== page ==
Todays ADN article on the most recent road snow plowing angst, How local roads’‘absurd ownership mishmash’ affects snowplowing, by Zachariah Hughes, addresses an important issue but might have avoided the real absurdity of our Alaskan obsession with demanding small government and then being unhappy when we get it.
An underlying issue is the tax base to fund road maintenance. Both the muni and state have historically had low motor vehicle fuel taxes and relied on constrained general fund revenue and federal prevention maintenance funding. Our conservative politics that emphasize reducing the size of government combined with the continued “Alaska disconnect” between our economy and our public services means we get what we don’t want to pay for.
Fuel costs are very high in our islanded economy that anchors its fuel cost based on the cost of barging fuel from the northwest, disconnected from the local abundance of local oil and instate refining. (BTW, in-state refining capacity and the associate production and transportation jobs that were reduced dramatically when our own state development agency helped shut down the North Pole refinery by investing in more barge fuel storage capacity.) With the high cost of importing fuel, it’s not a surprise our state and local fuel taxes that are added to the price paid by consumers are the lowest in the country. Increasing those taxes will only make it even more expensive to fill the tanks of our large vehicles and motor toys we depend on for our Alaskan lifestyles.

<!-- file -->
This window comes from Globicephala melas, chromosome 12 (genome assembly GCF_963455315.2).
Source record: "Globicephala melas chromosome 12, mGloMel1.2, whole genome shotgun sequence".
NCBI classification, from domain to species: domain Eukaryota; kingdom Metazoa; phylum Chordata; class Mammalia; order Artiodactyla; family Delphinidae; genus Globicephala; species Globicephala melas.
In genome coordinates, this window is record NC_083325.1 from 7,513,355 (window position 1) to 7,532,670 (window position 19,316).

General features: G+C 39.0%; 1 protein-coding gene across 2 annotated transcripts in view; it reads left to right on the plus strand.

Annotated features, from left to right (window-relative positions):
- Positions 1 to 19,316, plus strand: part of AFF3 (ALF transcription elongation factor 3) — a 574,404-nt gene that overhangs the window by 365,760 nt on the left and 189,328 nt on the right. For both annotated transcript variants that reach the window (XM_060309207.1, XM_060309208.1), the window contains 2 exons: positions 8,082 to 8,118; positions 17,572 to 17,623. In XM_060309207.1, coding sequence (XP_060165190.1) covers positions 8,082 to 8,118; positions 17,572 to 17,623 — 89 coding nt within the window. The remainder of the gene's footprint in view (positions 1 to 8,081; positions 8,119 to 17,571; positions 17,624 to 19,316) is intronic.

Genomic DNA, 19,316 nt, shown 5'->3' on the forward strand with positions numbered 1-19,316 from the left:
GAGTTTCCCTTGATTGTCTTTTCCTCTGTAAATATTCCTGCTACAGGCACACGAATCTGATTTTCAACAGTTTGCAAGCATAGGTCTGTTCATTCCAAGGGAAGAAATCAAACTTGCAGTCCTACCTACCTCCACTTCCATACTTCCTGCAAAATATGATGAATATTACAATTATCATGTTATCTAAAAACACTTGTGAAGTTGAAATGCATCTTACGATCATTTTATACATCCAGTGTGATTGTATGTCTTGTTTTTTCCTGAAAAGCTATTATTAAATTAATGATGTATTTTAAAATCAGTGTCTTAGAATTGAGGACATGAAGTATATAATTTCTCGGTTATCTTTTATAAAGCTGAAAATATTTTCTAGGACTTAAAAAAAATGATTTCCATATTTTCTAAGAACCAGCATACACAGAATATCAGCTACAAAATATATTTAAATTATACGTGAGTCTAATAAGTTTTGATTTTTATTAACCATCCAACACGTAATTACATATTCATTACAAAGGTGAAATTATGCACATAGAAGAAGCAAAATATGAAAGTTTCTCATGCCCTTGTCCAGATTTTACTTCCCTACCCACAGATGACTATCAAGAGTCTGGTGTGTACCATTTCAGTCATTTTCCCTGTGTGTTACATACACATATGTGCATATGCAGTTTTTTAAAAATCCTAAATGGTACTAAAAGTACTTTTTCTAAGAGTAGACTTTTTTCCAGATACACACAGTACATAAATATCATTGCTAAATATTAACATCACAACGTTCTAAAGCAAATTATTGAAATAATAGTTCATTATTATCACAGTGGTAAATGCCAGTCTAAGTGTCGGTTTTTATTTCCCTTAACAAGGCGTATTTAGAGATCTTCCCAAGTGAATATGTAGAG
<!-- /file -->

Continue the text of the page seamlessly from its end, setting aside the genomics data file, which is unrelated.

The Rabbit Creek Community Council hosts a regional resilience committee meeting each month that will take up the issue of the hillside roads at our January meeting. The hillside has struggled with very slow state work on our only main collector streets, compounded by a patchwork of Muni, LRSA, RSSA, and privately organized road plowing.
We could do a lot to streamline some of the patchwork of roads responsibility problem, but that will not address the underlying strangled general fund problem until we decide to pay for the public services we expect.
Comparison of state motor fuel taxes. https://www.urban.org/policy-centers/cross-center-initiatives/state-and-local-finance-initiative/state-and-local-backgrounders/motor-fuel-taxes